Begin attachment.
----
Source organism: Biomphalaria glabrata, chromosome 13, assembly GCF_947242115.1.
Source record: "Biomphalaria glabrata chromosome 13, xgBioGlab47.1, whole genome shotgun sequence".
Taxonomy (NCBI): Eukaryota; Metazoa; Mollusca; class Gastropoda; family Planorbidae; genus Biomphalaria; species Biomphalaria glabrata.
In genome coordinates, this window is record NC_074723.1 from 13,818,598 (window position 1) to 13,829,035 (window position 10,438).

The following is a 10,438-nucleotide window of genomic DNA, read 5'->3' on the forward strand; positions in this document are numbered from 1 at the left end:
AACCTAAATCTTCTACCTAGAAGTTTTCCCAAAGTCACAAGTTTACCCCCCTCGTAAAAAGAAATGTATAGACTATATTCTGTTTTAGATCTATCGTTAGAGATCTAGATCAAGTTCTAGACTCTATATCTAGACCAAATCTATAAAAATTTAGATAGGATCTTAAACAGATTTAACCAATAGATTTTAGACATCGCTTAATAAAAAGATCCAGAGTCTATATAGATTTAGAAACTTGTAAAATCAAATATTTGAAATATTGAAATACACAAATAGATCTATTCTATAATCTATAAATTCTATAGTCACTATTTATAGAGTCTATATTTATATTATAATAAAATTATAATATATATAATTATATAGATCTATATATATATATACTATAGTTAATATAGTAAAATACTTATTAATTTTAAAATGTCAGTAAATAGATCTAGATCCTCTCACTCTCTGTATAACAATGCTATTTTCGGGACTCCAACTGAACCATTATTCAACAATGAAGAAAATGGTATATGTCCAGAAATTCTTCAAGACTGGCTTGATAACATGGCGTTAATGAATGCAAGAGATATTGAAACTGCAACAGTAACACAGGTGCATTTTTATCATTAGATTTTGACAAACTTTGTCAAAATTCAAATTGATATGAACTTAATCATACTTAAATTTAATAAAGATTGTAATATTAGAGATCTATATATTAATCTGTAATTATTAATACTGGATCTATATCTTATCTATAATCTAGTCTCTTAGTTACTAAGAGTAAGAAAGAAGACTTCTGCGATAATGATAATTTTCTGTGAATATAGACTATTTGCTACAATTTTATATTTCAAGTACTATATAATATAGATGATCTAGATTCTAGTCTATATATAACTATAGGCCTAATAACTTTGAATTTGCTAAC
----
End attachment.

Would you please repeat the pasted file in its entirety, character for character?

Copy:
Source organism: Biomphalaria glabrata, chromosome 13, assembly GCF_947242115.1.
Source record: "Biomphalaria glabrata chromosome 13, xgBioGlab47.1, whole genome shotgun sequence".
Taxonomy (NCBI): Eukaryota; Metazoa; Mollusca; class Gastropoda; family Planorbidae; genus Biomphalaria; species Biomphalaria glabrata.
In genome coordinates, this window is record NC_074723.1 from 13,818,598 (window position 1) to 13,829,035 (window position 10,438).

The following is a 10,438-nucleotide window of genomic DNA, read 5'->3' on the forward strand; positions in this document are numbered from 1 at the left end:
AACCTAAATCTTCTACCTAGAAGTTTTCCCAAAGTCACAAGTTTACCCCCCTCGTAAAAAGAAATGTATAGACTATATTCTGTTTTAGATCTATCGTTAGAGATCTAGATCAAGTTCTAGACTCTATATCTAGACCAAATCTATAAAAATTTAGATAGGATCTTAAACAGATTTAACCAATAGATTTTAGACATCGCTTAATAAAAAGATCCAGAGTCTATATAGATTTAGAAACTTGTAAAATCAAATATTTGAAATATTGAAATACACAAATAGATCTATTCTATAATCTATAAATTCTATAGTCACTATTTATAGAGTCTATATTTATATTATAATAAAATTATAATATATATAATTATATAGATCTATATATATATATACTATAGTTAATATAGTAAAATACTTATTAATTTTAAAATGTCAGTAAATAGATCTAGATCCTCTCACTCTCTGTATAACAATGCTATTTTCGGGACTCCAACTGAACCATTATTCAACAATGAAGAAAATGGTATATGTCCAGAAATTCTTCAAGACTGGCTTGATAACATGGCGTTAATGAATGCAAGAGATATTGAAACTGCAACAGTAACACAGGTGCATTTTTATCATTAGATTTTGACAAACTTTGTCAAAATTCAAATTGATATGAACTTAATCATACTTAAATTTAATAAAGATTGTAATATTAGAGATCTATATATTAATCTGTAATTATTAATACTGGATCTATATCTTATCTATAATCTAGTCTCTTAGTTACTAAGAGTAAGAAAGAAGACTTCTGCGATAATGATAATTTTCTGTGAATATAGACTATTTGCTACAATTTTATATTTCAAGTACTATATAATATAGATGATCTAGATTCTAGTCTATATATAACTATAGGCCTAATAACTTTGAATTTGCTAAC